Principal stratification has become an increasingly popular approach to thinking about certain classes of causal effects. The notion of principal stratification is most closely associated with a paper of

Frangakis and Rubin (2002). Although the idea of principal stratification had clear antecedents (

Robins, 1986;

Angrist et al., 1996),

Frangakis and Rubin (2002) proposed that this approach to thinking about causal effects be used to address a broad class of related problems concerning noncompliance, censoring-by-death, and surrogate outcomes. In his commentary,

Pearl (2011) has asked the causal inference community to reflect on and clarify the specific value of the “principal stratification framework.” Pearl offered a four-fold classification of what he sees as the uses and misuses of the principal stratification framework: (i) partitioning of response types, (ii) defining effects that approximate those of interest (he lists non-compliance as an example), (iii) defining effects that are of genuine interest (he lists censorship by death as an example), and (iv) imposing an intellectual restriction e.g. by not allowing for counterfactuals defined by interventions on an intermediate (he lists surrogate outcomes and mediation as examples). In what follows I will offer my own thoughts on this issue and briefly survey the range of applications which have employed principal stratification ideas. As will be seen below, I believe a more nuanced evaluation is merited. The utility of the framework varies considerably across applications. Moreover, I would likely put non-compliance in the third, rather than the second, of Pearl’s four categories. And perhaps more importantly, I think a sharp distinction should be drawn between surrogate outcomes and mediation; formally, the two applications look somewhat similar but the questions that are asked are in fact quite different and I believe that principal stratification holds more promise for the former than the latter. I will return to these points below.

We first review the notion of principal stratification itself. Stated briefly, if

*X* denotes some binary treatment and

*S* some post-treatment variable and if we let

*S*_{x} denote the potential outcome (

Rubin, 1974) for each individual that we would have observed had

*X*, possibly contrary to fact, been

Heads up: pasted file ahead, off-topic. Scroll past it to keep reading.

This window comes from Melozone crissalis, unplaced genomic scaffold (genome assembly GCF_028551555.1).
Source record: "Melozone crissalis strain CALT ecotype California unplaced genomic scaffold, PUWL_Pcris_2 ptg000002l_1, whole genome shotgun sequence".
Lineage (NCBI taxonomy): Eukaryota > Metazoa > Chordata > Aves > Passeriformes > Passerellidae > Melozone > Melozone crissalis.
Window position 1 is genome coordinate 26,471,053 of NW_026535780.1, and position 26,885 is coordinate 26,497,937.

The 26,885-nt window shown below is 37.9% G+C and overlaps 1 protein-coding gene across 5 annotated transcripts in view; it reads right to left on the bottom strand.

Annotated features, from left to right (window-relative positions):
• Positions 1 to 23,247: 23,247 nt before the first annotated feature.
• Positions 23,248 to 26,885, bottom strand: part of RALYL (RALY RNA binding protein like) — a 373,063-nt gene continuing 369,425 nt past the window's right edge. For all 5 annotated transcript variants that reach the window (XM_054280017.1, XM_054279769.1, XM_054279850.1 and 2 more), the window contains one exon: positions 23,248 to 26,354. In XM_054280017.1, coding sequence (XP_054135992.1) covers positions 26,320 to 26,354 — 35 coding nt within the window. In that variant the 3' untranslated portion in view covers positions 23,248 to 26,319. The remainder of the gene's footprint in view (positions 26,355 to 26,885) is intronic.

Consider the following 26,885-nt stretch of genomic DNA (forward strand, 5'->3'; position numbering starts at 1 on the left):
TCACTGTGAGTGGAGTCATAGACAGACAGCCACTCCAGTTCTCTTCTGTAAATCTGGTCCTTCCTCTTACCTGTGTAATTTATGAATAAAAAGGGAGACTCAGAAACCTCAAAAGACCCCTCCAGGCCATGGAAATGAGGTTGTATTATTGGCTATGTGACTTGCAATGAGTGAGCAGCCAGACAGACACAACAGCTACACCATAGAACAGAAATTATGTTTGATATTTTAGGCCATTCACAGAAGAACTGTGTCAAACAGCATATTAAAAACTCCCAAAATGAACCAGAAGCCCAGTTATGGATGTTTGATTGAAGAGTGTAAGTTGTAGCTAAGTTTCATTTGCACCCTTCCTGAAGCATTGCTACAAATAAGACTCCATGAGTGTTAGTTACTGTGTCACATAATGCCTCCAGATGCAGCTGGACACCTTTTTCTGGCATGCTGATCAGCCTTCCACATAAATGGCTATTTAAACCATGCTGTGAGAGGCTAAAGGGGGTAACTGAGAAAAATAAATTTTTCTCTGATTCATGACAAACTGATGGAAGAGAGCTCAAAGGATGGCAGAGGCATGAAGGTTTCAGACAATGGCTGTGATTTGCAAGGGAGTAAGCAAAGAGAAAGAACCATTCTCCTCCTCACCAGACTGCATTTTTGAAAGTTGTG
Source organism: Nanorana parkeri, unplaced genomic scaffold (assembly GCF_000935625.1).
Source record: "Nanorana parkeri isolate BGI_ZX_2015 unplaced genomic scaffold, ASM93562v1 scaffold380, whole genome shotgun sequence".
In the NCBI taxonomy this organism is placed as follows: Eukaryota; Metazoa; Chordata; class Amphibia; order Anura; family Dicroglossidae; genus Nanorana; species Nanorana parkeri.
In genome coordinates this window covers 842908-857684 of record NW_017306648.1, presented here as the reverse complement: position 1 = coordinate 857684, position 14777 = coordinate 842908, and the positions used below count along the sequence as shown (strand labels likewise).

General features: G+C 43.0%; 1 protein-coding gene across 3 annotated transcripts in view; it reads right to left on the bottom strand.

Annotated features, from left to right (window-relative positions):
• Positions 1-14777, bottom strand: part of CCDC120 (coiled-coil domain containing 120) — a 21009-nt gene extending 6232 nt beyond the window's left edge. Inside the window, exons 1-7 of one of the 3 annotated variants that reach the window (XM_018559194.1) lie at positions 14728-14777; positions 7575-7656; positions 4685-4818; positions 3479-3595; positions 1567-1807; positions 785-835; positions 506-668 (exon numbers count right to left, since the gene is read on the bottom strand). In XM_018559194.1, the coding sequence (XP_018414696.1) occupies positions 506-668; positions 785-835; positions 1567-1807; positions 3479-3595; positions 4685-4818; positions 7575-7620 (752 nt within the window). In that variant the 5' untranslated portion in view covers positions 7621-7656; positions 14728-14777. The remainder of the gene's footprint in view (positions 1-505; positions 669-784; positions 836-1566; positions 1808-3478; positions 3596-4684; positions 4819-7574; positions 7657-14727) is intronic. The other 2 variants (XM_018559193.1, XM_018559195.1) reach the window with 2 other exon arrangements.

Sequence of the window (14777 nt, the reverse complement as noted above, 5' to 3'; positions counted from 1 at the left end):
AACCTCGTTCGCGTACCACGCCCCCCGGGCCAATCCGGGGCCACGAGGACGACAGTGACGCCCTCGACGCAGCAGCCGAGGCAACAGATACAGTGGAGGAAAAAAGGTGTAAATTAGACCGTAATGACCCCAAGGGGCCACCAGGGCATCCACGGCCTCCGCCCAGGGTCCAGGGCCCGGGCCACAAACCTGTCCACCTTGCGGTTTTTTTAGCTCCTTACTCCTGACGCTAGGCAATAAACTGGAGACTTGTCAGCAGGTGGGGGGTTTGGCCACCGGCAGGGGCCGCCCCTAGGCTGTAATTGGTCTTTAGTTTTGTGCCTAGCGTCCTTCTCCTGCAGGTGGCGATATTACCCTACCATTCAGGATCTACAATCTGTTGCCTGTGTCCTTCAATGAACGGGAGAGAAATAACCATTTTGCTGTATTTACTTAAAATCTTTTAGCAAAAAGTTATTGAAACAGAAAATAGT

*x*, then a principal stratum is simply a subgroup of individuals homogenous in their joint potential outcomes (

*S*_{0},

*S*_{1}). If

*S* is also binary then we have four principal strata: (

*S*_{0} = 0,

*S*_{1} = 0) sometimes called “never-takers”, (

*S*_{0} = 0,

*S*_{1} = 1) sometimes called “compliers”, (

*S*_{0} = 1,

*S*_{1} = 0) sometimes called “defiers”, and (

*S*_{0} = 1,

*S*_{1} = 1) sometimes called “always takers.” Suppose that, in addition, we have some other outcome

*Y* and let

*Y*_{x} denote the potential outcome for each individual that we would have observed had

*X*, possibly contrary to fact, been

*x*. The overall causal effect for the population is then given by

*E*[

*Y*_{1} –

*Y*_{0}]. However, we could also consider the causal effect of

*X* on

*Y* conditional on the principal stratum i.e.

*E*[

*Y*_{1} –

*Y*_{0}|

*S*_{0} =

*s*_{0}*, S*_{1} =

*s*_{1}]. This is what

Frangakis and Rubin (2002) call a “principal causal effect.” Conditioning on the principal stratum has certain advantages over conditioning on the observed post-treatment variable

*S*. In general, if we condition on a post-treatment variable

*S*, we will induce bias in analysis (see

Shpitser et al., 2010, for exceptions). However, the principal stratum, (

*S*_{0},

*S*_{1}), that an individual belongs to is essentially viewed as a pretreatment characteristic of an individual and thus we can, in principle, stratify on it as we could any other pretreatment variable. The difficulty is that we do not know who is in which principal stratum. As is discussed below, this creates problems for identifying quantities like

*E*[

*Y*_{1} –

*Y*_{0}|

*S*_{0} =

*s*_{0},

*S*_{1} =

*s*_{1}] from observed data and it also makes it difficult to know who the individuals are to which such estimates apply.

Applications of the notion of principal stratification to develop methodology to address a wide range of problems now abound. This approach has been used in the context of non-compliance, censoring by death, and the related problem of post-infection outcomes, and more recently to issues of surrogate outcomes and “mediation.” I will briefly discuss each of these with a special focus on the final topic, as this area of application has been somewhat more controversial.